“We deprived of higher education two generations of Baha’i compatriots who made their way through primary school and high school by suffering thousands of humiliations and insults. Now it is the turn of a third generation. Do you hear this, you who claim to be enjoying the greatest democracy in the world? Three generations of this country’s citizens have been deprived of education.”
Thus tweeted Mehdi Mahmoudian, an Iranian political and human rights activist, who was imprisoned for five years and sentenced to another five after the results of this year’s nationwide university entrance exams were announced in Iran. As expected, Baha’i students once again blocked from entering higher education, regardless of their grades.
On Friday, October 30, Ebrahim Khodaei, head of the Iran’s National Organization of Educational Testing, announced that this year’s results of 2020 had been posted on the organization’s website. Participants, he said, could visit the site, enter their registration number and other personal information, and then view their personal results.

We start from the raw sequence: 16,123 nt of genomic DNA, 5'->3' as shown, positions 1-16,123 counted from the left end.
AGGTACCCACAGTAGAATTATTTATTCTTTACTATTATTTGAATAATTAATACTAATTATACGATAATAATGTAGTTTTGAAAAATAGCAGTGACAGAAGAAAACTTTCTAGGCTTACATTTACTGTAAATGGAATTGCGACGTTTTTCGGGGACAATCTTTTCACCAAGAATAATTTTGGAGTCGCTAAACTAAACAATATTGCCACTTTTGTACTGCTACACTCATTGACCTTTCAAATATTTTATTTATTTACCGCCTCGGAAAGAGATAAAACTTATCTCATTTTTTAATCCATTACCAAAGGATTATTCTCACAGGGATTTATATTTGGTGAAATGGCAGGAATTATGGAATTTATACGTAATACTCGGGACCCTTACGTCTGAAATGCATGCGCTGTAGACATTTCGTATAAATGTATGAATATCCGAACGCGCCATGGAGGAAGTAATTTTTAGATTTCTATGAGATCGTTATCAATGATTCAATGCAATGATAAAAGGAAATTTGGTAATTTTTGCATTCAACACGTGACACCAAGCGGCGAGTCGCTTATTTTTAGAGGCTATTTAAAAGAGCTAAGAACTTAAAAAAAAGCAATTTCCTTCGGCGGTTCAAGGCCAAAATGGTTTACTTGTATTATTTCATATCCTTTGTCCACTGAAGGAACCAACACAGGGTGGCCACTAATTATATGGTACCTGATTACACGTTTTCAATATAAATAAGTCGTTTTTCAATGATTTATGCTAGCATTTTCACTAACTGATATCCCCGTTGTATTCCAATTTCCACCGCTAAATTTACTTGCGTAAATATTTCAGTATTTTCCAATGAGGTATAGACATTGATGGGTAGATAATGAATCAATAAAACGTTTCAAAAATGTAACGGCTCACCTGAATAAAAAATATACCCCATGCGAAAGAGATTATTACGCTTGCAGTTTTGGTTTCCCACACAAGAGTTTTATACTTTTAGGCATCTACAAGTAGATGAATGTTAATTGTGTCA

As in previous years, when Baha’i students logged on this year, they found that their records were flagged with the words “incomplete dossier”: a catch-all term the testing organization has been using for more than a decade now to stop students known to belong to the Baha’i community from progressing to the next stage in their education.
At the time of writing, IranWire had received the names of 14 Baha’i participants who have been locked out of the grading system because of an “incomplete dossier”. They were Parsa Seyed Ahmad, Shahrad Mohammad-Zadeh (who ranked 653rd in the nationwide entrance exams), Kimia Manouchehri, Setareh Izadi, Kian Laghaee, Aria Sheikh Zavareh, Marjan Abbas-Pouli, Faran Ghodratyan, Vahid Sadeghi, Mobina Hooshmandi, Arshia Eshraghi, Shamim Idelkhani (who ranked 686th), Aryan Dehghani (2000th) and Sayena Shafizadeh. More will be added to this list as they become available.
Khamenei’s Double Standard